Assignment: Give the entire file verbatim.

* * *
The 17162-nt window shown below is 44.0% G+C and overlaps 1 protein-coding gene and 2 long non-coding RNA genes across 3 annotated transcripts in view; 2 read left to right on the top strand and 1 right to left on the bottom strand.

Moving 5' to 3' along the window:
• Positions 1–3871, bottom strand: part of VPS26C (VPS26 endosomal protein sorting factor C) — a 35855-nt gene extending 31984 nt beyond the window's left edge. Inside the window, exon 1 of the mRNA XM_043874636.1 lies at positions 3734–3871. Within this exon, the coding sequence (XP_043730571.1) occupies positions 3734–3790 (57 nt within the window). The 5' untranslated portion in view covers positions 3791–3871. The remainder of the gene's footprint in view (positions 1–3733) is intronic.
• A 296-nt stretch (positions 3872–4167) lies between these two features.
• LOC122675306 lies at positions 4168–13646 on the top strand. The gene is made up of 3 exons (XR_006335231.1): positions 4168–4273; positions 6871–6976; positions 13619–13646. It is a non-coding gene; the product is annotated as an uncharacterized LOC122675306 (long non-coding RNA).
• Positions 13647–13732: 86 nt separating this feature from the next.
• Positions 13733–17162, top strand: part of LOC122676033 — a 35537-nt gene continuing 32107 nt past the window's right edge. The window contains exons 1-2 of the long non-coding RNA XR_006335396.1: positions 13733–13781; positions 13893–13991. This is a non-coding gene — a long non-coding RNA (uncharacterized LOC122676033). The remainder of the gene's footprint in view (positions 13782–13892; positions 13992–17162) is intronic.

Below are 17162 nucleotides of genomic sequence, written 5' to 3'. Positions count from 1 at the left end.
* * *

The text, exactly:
The 17162-nt window shown below is 44.0% G+C and overlaps 1 protein-coding gene and 2 long non-coding RNA genes across 3 annotated transcripts in view; 2 read left to right on the top strand and 1 right to left on the bottom strand.

Moving 5' to 3' along the window:
• Positions 1–3871, bottom strand: part of VPS26C (VPS26 endosomal protein sorting factor C) — a 35855-nt gene extending 31984 nt beyond the window's left edge. Inside the window, exon 1 of the mRNA XM_043874636.1 lies at positions 3734–3871. Within this exon, the coding sequence (XP_043730571.1) occupies positions 3734–3790 (57 nt within the window). The 5' untranslated portion in view covers positions 3791–3871. The remainder of the gene's footprint in view (positions 1–3733) is intronic.
• A 296-nt stretch (positions 3872–4167) lies between these two features.
• LOC122675306 lies at positions 4168–13646 on the top strand. The gene is made up of 3 exons (XR_006335231.1): positions 4168–4273; positions 6871–6976; positions 13619–13646. It is a non-coding gene; the product is annotated as an uncharacterized LOC122675306 (long non-coding RNA).
• Positions 13647–13732: 86 nt separating this feature from the next.
• Positions 13733–17162, top strand: part of LOC122676033 — a 35537-nt gene continuing 32107 nt past the window's right edge. The window contains exons 1-2 of the long non-coding RNA XR_006335396.1: positions 13733–13781; positions 13893–13991. This is a non-coding gene — a long non-coding RNA (uncharacterized LOC122676033). The remainder of the gene's footprint in view (positions 13782–13892; positions 13992–17162) is intronic.

Below are 17162 nucleotides of genomic sequence, written 5' to 3'. Positions count from 1 at the left end.